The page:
“The reduction in ambulatory visits made by lower-income respondents with ND compared with lower-income respondents with an LD or HD is far greater than for higher-income patients. […] The substantial reduction in checkup (preventive) and specialty visits by those with a lower income who have an HDHP [high-deductible health plan, US] implies a very different pattern of service use compared with lower-income respondents who have ND and with higher-income respondents. Though preventive visits require no out-of-pocket costs, reduced preventive service use with HDHPs is well established and might be the result of patients being unaware of this benefit or their concern about findings that could lead to additional expenses (31). Such sharply reduced service use by low-income respondents with diabetes may not be desirable. Patients with diabetes benefit from assessment of diabetes control, encouragement and reinforcement of behavior change and medication use, and early detection and treatment of diabetes complications or concomitant disease.”

iv. Long-term Mortality and End-Stage Renal Disease in a Type 1 Diabetes Population Diagnosed at Age 15–29 Years in Norway.

OBJECTIVE To study long-term mortality, causes of death, and end-stage renal disease (ESRD) in people diagnosed with type 1 diabetes at age 15–29 years.

RESEARCH DESIGN AND METHODS This nationwide, population-based cohort with type 1 diabetes diagnosed during 1978–1982 (n = 719) was followed from diagnosis until death, emigration, or September 2013. Linkages to the Norwegian Cause of Death Registry and the Norwegian Renal Registry provided information on causes of death and whether ESRD was present.

RESULTS During 30 years’ follow-up, 4.6% of participants developed ESRD and 20.6% (n = 148; 106 men and 42 women) died. Cumulative mortality by years since diagnosis was 6.0% (95% CI 4.5–8.0) at 10 years, 12.2% (10.0–14.8) at 20 years, and 18.4% (15.8–21.5) at 30 years. The SMR [standardized mortality ratio] was 4.4 (95% CI 3.7–5.1). Mean time from diagnosis of diabetes to ESRD was 23.6 years (range 14.2–33.5). Death was caused by chronic complications (32.2%), acute complications (20.5%), violent death (19.9%), or any other cause (27.4%). Death was related to alcohol in 15% of cases. SMR for alcohol-related death was 6.8 (95% CI 4.5–10.3), for cardiovascular death was 7.3 (5.4–10.0), and for violent death was 3.6 (2.3–5.3).

CONCLUSIONS The cumulative incidence of ESRD was low in this cohort with type 1 diabetes followed for 30 years. Mortality was 4.4 times that of the general population, and more than 50% of all deaths were caused by acute or chronic complications. A relatively high proportion of deaths were related to alcohol.”

Some additional observations from the paper:

“Studies assessing causes of death in type 1 diabetes are most frequently conducted in individuals diagnosed during childhood (17) or without evaluating the effect of age at diagnosis (8,9). Reports on causes of death in cohorts of patients diagnosed during late adolescence or young adulthood, with long-term follow-up, are less frequent (10). […] Adherence to treatment during this age is poor and the risk of acute diabetic complications is high (1316). Mortality may differ between those with diabetes diagnosed during this period of life and those diagnosed during childhood.”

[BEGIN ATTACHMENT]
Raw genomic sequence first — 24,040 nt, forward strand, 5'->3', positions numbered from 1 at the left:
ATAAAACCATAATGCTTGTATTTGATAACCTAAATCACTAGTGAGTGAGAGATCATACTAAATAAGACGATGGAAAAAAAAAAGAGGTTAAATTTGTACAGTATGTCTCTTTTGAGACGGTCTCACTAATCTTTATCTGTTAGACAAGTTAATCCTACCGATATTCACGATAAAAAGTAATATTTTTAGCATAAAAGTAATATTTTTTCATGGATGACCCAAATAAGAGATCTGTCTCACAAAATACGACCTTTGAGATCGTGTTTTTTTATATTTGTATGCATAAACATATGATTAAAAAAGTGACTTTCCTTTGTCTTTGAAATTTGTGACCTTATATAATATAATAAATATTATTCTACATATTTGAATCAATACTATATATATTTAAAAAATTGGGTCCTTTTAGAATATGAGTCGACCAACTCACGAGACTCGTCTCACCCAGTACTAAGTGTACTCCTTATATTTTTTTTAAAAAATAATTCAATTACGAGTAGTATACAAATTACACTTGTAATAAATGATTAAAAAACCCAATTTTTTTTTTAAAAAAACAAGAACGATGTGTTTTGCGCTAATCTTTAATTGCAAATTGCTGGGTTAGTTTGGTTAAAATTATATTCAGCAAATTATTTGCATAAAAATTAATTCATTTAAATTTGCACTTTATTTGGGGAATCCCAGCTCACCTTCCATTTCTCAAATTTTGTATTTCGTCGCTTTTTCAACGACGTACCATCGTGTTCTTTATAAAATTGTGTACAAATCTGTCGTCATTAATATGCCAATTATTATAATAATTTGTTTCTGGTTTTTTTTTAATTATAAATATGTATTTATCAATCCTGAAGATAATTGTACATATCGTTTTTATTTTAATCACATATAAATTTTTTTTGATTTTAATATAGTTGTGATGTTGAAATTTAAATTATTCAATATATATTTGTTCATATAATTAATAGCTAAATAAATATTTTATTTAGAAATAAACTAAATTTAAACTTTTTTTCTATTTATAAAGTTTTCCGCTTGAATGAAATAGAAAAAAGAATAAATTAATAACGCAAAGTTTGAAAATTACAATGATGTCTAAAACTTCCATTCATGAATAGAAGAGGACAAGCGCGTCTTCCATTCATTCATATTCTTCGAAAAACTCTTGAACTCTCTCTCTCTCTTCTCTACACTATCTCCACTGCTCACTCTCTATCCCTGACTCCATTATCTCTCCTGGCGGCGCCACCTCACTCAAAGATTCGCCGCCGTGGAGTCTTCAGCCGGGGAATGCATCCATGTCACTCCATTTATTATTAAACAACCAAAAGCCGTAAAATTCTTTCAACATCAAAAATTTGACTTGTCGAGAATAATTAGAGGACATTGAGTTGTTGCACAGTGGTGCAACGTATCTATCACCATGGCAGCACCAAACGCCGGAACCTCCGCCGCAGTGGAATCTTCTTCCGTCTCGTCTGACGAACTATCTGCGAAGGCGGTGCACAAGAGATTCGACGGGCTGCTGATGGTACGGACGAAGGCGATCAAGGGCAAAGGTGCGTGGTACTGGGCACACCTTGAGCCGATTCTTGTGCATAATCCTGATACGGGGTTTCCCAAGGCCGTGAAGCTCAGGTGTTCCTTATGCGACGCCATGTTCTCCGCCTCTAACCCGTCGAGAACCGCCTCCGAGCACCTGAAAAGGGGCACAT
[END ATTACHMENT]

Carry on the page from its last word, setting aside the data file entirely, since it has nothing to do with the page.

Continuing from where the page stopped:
“Mortality was between four and five times higher than in the general population […]. The excess mortality was similar for men […] and women […]. SMR was higher in the lower age bands — 6.7 (95% CI 3.9–11.5) at 15–24 years and 7.3 (95% CI 5.2–10.1) at 25–34 years — compared with the higher age bands: 3.7 (95% CI 2.7–4.9) at 45–54 years and 3.9 (95% CI 2.6–5.8) at 55–65 years […]. The Cox regression model showed that the risk of death increased significantly by age at diagnosis (HR 1.1; 95% CI 1.1–1.2; P < 0.001) and was eight to nine times higher if ESRD was present (HR 8.7; 95% CI 4.8–15.5; P < 0.0001). […] the underlying cause of death was diabetes in 57 individuals (39.0%), circulatory in 22 (15.1%), cancer in 18 (12.3%), accidents or intoxications in 20 (13.7%), suicide in 8 (5.5%), and any other cause in 21 (14.4%) […] In addition, diabetes contributed to death in 29.5% (n = 43) and CVD contributed to death in 10.9% (n = 29) of the 146 cases. Diabetes was mentioned on the death certificate for 68.2% of the cohort but for only 30.0% of the violent deaths. […] In 60% (88/146) of the cases the review committee considered death to be related to diabetes, whereas in 40% (58/146) the cause was unrelated to diabetes or had an unknown relation to diabetes. According to the clinical committee, acute complications caused death in 20.5% (30/146) of the cases; 20 individuals died as a result of DKA and 10 from hypoglycemia. […] Chronic complications caused the largest proportion of deaths (47/146; 32.2%) and increased with increasing duration of diabetes […]. Among individuals dying as a result of chronic complications (n = 47), CVD caused death in 94% (n = 44) and renal failure in 6% (n = 3). ESRD contributed to death in 22.7% (10/44) of those dying from CVD. Cardiovascular death occurred at mortality rates seven times higher than those in the general population […]. ESRD caused or contributed to death in 13 of 14 cases, when present.”